• Cardboard - Comes in a variety of shapes and sizes and serves as containers for food.
  • Plastic - Has been used extensively as a shipping material for liquids and perishable foods because of its high durability and insulation qualities.
  • Tin-Plated Steel Cans - Used predominantly for food storage.


> Parasite
A plant or animal that lives on or in another plant or animal, while making no beneficial contribution to that host.

Cryptosporidium, a parasite, can cause a
severe, life-threatening disease, particularly in
patients with AIDS.

Food Safety Implication: Food can become contaminated with parasites. Some parasites have an indirect life cycle. For example, they need an intermediate host (the food species) where they develop into a stage that is infectious to humans. Humans that consume the infested food, either raw or undercooked, become infected.

In parasites that are directly infectious, the parasite is physically transferred by the food through contamination with a human or other host waste.

Some Examples of Parasites That May Contaminate Food Are: Trichinella spiralis (trichinosis), which can be found in pork and Anisakis roundworm, which can be found in fish. For more about other common parasites, see Cyclospora, Cryptosporidium, and Toxoplasma gondii.


> Partnership for Food Safety Education (see Fight BAC!TM Campaign)

> Pasteurization 
The process of destroying microorganisms that could cause disease. This is usually done by applying heat to a food.

Food Safety Implication: Pasteurization is the heat processing of a liquid or food to kill pathogenic bacteria to make a food safe to eat. Using pasteurization to kill pathogenic bacteria has helped reduce the transmission of diseases, such as typhoid fever, tuberculosis, scarlet fever, polio, and dysentery. (Also see Typhoid Fever.)

It's important to note that foods can become contaminated even after they have been pasteurized. For example, all pasteurized foods must be refrigerated. If temperature is abused (e.g., if milk or eggs are not kept refrigerated), pasteurized foods can become contaminated. Therefore, it's important to always handle food properly by following the 4 Cs.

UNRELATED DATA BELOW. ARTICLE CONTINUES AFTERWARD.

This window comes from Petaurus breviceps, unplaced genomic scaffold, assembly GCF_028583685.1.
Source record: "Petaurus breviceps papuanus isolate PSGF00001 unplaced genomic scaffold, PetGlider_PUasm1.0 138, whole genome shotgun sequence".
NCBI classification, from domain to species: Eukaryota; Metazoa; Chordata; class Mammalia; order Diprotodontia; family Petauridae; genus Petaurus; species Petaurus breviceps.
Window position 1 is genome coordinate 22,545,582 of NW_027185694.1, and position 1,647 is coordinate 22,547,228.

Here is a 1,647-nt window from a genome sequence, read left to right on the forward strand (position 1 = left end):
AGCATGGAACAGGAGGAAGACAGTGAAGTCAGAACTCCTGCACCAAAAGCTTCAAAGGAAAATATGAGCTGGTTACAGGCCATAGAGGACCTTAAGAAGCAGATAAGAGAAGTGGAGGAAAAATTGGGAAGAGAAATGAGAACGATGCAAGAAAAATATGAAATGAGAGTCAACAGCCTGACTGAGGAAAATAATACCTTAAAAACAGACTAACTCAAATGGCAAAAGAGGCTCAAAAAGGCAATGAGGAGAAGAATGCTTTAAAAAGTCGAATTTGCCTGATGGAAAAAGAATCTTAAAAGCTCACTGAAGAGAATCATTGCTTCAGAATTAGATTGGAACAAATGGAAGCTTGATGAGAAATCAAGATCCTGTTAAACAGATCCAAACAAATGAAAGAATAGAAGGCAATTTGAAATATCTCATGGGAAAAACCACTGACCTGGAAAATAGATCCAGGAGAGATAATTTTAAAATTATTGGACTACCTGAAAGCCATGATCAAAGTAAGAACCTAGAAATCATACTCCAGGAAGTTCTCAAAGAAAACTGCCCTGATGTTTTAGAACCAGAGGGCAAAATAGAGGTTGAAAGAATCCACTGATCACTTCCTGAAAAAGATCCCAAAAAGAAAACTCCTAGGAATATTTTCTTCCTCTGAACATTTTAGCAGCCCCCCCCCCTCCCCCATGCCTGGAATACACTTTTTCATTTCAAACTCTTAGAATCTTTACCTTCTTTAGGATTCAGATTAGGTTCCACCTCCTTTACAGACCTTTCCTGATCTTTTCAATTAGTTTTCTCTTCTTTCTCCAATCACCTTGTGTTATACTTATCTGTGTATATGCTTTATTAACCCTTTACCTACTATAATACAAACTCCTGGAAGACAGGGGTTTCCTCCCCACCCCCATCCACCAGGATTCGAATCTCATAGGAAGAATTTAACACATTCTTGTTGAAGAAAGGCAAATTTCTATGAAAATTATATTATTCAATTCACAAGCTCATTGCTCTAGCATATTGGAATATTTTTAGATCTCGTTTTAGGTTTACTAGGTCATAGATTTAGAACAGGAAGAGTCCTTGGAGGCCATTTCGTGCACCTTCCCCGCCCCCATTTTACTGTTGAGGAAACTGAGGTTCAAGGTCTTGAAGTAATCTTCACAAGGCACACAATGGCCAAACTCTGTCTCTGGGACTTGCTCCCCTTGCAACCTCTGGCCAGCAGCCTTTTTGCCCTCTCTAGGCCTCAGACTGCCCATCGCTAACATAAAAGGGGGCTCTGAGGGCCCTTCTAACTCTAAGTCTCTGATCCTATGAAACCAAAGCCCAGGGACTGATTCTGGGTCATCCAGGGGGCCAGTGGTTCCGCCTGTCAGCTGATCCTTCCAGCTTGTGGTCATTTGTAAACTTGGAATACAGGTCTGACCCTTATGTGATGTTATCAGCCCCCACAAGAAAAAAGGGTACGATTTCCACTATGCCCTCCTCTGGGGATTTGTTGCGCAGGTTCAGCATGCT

How It Works: Foods are heat-processed to kill pathogenic bacteria. Foods can also be pasteurized using gamma irradiation. Such treatments do not make the foods radioactive. The pasteurization process is based on the following time and temperature relationship.

  • High-Temperature-Short-Time Treatment (HTST) - Using higher heat for less time to kill pathogenic bacteria. For example, milk is pasteurized at 161° F (72° C) for 15 seconds.
  • Low-Temperature-Long-Time Treatment (LTLT) - Using lower heat for a longer time to kill pathogenic bacteria. For example, milk is pasteurized at 145° F (63° C) for 30 minutes.

Note: The times and temperatures depend on the type of food and the final result you want to achieve, such as retaining a food's nutrients, color, texture, and flavor and using a high enough temperature for a long enough time to kill pathogenic bacteria.

Processes Used to Pasteurize Foods Include:

  • Flash Pasteurization - Involves a high temperature, short-time treatment in which pourable products, such as juices, are heated for 3 to 15 seconds to a temperature that destroys harmful micro-organisms. After heating, the product is cooled and packaged. Most drink boxes and pouches use this pasteurization method as it allows extended unrefrigerated storage while providing a safe product.
  • Steam Pasteurization - This technology uses heat to control or reduce harmful microorganisms in beef. This system passes freshly-slaughtered beef carcasses that are already inspected, washed, and trimmed, through a chamber that exposes the beef to pressurized steam for approximately 6 to 8 seconds. The steam raises the surface temperature of the carcasses to 190° to 200° F (88° to 93° C). The carcasses are then cooled with a cold-water spray. This process has proven to be successful in reducing pathogenic bacteria, such as E. coli O157:H7, Salmonella, and Listeria, without the use of any chemicals. St pasteurization is used on nearly 50% of U.S. beef.